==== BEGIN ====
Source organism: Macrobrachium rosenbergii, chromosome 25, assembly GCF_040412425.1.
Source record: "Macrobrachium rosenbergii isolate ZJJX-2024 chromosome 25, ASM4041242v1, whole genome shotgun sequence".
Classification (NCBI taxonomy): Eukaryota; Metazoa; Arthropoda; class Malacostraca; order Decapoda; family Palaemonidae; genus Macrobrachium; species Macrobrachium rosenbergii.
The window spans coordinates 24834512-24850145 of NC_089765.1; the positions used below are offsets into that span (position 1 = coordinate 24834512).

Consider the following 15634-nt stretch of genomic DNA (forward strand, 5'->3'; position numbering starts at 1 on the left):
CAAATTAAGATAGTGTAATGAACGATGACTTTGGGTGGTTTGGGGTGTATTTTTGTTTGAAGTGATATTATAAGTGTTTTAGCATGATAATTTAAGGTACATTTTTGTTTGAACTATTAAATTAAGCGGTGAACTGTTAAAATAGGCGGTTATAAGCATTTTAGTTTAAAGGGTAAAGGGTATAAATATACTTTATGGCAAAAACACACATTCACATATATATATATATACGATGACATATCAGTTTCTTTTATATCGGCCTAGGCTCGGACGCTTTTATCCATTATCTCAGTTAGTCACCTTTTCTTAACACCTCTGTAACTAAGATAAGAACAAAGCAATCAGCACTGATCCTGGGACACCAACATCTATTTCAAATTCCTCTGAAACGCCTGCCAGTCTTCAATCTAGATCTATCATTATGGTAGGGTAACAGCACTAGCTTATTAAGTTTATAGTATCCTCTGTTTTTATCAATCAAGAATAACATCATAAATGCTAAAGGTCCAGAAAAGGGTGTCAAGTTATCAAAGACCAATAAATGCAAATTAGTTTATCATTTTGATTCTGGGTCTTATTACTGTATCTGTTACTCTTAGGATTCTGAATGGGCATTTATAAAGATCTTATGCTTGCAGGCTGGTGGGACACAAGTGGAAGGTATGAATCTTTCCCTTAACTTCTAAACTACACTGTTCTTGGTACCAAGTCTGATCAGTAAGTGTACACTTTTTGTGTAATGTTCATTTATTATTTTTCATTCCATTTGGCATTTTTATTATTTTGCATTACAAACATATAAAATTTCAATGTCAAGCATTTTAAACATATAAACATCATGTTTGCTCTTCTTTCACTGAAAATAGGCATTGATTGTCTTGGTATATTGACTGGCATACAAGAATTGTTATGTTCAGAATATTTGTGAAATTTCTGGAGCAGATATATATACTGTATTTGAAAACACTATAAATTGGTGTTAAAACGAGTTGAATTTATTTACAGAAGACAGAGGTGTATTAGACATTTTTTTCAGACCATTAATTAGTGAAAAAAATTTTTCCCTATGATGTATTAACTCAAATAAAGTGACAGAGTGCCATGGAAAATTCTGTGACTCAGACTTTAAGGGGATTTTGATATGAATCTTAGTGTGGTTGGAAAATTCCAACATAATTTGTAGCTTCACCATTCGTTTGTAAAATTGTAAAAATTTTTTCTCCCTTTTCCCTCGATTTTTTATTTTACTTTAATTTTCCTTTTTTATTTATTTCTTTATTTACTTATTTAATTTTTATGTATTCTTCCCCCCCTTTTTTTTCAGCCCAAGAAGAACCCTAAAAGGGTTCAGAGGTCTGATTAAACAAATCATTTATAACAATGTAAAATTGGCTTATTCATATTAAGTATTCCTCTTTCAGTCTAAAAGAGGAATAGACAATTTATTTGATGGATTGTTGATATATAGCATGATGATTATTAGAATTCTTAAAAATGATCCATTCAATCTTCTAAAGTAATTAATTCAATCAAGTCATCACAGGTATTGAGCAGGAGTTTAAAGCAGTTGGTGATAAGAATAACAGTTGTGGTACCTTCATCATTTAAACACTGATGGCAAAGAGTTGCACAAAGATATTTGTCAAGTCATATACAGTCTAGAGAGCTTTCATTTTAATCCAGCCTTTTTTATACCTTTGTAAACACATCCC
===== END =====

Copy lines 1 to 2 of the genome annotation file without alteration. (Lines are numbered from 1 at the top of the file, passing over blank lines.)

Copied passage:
Source organism: Macrobrachium rosenbergii, chromosome 25, assembly GCF_040412425.1.
Source record: "Macrobrachium rosenbergii isolate ZJJX-2024 chromosome 25, ASM4041242v1, whole genome shotgun sequence".